A headmaster and his wife suffer intimations of mortality on a bucolic Vermont campus.
The first half of Greene’s fourth novel (Envious Moon, 2007, etc.) unfolds like a conventional academic tale. The third generation head of Lancaster, an exclusive Vermont prep school, Arthur Winthrop (his father, the former head, still lives on campus) leads an orderly life, except for occasional brushes with imperious board members whose New England pedigrees are even more elite than his own. However, Arthur’s marriage to Elizabeth (the couple is in their late 50s) has long since deteriorated into strained conversations and separate bedrooms. The couple was driven further apart when their only son, Ethan, opted for service in Iraq instead of college. Since Ethan's departure, Elizabeth finds solace only in obsessive tennis playing. Arthur’s obsession is a student, 18-year-old Betsy Pappas, whose unconventional beauty, but most of all youth, fascinates him. He lures her to Boston on a pretext and seduces her. However, she soon tires of what she considers a training exercise with an older man and tries to disengage by dating a star basketball player, Russell Hurley, who attends Lancaster on scholarship. Arthur first tries to blackmail Betsy into continuing their affair by hiding alcohol under Russell’s dorm bed but then, somewhat arbitrarily, allows disciplinary matters to take their course. Russell is expelled, and his one chance of breaking out of the working class and into the Ivy League has been dashed. Italicized interludes throughout reveal that Arthur has been picked up by NYC police after being found wandering naked in Central Park. Just as we begin to understand that this is no ordinary interrogation, the novel takes a wholly unexpected twist, which is then compounded by another, even more surprising one. Up to this point, readers will suspect only that the story could be taking place anytime in the last 40 years or so.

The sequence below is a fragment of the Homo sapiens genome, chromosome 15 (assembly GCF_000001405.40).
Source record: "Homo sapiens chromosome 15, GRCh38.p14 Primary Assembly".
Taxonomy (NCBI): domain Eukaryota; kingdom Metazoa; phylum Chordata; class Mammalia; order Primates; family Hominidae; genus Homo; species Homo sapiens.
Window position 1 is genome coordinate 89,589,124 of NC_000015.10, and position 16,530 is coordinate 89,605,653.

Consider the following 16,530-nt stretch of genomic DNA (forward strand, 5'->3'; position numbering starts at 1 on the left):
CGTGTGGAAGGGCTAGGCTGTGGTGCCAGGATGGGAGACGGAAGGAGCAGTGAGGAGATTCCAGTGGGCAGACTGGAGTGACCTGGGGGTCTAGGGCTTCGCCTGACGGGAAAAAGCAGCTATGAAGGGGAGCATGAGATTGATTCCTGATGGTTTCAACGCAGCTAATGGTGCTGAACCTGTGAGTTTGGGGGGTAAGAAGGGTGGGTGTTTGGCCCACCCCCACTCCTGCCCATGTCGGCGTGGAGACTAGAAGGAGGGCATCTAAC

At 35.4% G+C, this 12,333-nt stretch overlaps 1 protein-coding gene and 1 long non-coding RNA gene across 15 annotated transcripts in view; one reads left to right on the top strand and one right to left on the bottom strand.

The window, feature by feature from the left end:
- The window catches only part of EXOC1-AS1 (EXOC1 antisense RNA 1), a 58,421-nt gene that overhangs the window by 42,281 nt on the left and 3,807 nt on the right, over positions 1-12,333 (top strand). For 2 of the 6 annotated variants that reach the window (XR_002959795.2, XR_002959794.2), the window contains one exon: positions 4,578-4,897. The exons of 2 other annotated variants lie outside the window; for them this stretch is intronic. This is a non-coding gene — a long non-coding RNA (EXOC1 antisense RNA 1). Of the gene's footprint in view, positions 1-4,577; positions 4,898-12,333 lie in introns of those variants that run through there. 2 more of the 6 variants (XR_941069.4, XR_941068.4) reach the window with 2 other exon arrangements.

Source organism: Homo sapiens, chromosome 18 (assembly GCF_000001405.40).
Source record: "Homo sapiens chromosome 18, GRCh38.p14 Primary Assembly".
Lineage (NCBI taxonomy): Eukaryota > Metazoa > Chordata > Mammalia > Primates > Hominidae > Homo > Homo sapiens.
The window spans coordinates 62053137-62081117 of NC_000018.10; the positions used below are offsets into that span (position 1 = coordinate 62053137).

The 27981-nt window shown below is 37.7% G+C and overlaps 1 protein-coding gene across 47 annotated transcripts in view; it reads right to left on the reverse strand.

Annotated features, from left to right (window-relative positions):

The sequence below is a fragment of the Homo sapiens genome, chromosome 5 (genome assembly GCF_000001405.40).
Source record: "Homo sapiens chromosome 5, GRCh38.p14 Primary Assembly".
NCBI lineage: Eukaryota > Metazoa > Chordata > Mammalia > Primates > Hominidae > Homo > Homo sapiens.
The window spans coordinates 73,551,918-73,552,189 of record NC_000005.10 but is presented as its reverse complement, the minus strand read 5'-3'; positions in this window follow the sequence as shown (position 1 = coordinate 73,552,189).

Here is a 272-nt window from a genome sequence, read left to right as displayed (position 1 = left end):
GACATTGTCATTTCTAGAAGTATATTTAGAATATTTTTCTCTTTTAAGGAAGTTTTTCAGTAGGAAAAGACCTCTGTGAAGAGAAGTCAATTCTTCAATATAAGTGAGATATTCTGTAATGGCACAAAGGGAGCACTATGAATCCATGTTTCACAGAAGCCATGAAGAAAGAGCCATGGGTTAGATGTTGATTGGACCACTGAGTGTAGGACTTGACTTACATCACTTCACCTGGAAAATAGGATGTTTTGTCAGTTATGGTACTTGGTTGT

Although the puzzle element threatens to overwhelm the narrative, this is a moving testament to the vicissitudes of love and loss, regret and hope.